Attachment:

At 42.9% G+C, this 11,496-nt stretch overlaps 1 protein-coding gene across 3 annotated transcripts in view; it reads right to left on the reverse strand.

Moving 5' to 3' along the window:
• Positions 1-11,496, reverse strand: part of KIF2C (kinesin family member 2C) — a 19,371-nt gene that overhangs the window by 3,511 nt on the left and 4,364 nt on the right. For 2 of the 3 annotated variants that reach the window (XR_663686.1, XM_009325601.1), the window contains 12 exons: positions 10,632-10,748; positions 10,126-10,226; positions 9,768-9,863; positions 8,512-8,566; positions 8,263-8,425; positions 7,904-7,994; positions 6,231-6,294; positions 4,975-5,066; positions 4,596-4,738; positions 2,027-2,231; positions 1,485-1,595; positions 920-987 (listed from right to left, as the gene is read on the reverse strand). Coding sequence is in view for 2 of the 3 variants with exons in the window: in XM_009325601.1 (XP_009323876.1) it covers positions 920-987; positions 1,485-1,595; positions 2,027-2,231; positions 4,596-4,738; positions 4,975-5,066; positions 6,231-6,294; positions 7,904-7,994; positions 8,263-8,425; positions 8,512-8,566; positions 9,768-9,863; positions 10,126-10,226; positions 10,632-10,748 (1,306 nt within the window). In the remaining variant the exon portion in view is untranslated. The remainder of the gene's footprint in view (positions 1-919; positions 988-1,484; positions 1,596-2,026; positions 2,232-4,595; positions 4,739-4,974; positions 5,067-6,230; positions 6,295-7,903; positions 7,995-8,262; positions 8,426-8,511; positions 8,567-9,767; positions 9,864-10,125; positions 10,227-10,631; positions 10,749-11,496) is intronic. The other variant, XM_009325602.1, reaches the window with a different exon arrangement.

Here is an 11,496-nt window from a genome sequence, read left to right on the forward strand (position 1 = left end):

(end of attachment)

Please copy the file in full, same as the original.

At 42.9% G+C, this 11,496-nt stretch overlaps 1 protein-coding gene across 3 annotated transcripts in view; it reads right to left on the reverse strand.

Moving 5' to 3' along the window:
• Positions 1-11,496, reverse strand: part of KIF2C (kinesin family member 2C) — a 19,371-nt gene that overhangs the window by 3,511 nt on the left and 4,364 nt on the right. For 2 of the 3 annotated variants that reach the window (XR_663686.1, XM_009325601.1), the window contains 12 exons: positions 10,632-10,748; positions 10,126-10,226; positions 9,768-9,863; positions 8,512-8,566; positions 8,263-8,425; positions 7,904-7,994; positions 6,231-6,294; positions 4,975-5,066; positions 4,596-4,738; positions 2,027-2,231; positions 1,485-1,595; positions 920-987 (listed from right to left, as the gene is read on the reverse strand). Coding sequence is in view for 2 of the 3 variants with exons in the window: in XM_009325601.1 (XP_009323876.1) it covers positions 920-987; positions 1,485-1,595; positions 2,027-2,231; positions 4,596-4,738; positions 4,975-5,066; positions 6,231-6,294; positions 7,904-7,994; positions 8,263-8,425; positions 8,512-8,566; positions 9,768-9,863; positions 10,126-10,226; positions 10,632-10,748 (1,306 nt within the window). In the remaining variant the exon portion in view is untranslated. The remainder of the gene's footprint in view (positions 1-919; positions 988-1,484; positions 1,596-2,026; positions 2,232-4,595; positions 4,739-4,974; positions 5,067-6,230; positions 6,295-7,903; positions 7,995-8,262; positions 8,426-8,511; positions 8,567-9,767; positions 9,864-10,125; positions 10,227-10,631; positions 10,749-11,496) is intronic. The other variant, XM_009325602.1, reaches the window with a different exon arrangement.

Here is an 11,496-nt window from a genome sequence, read left to right on the forward strand (position 1 = left end):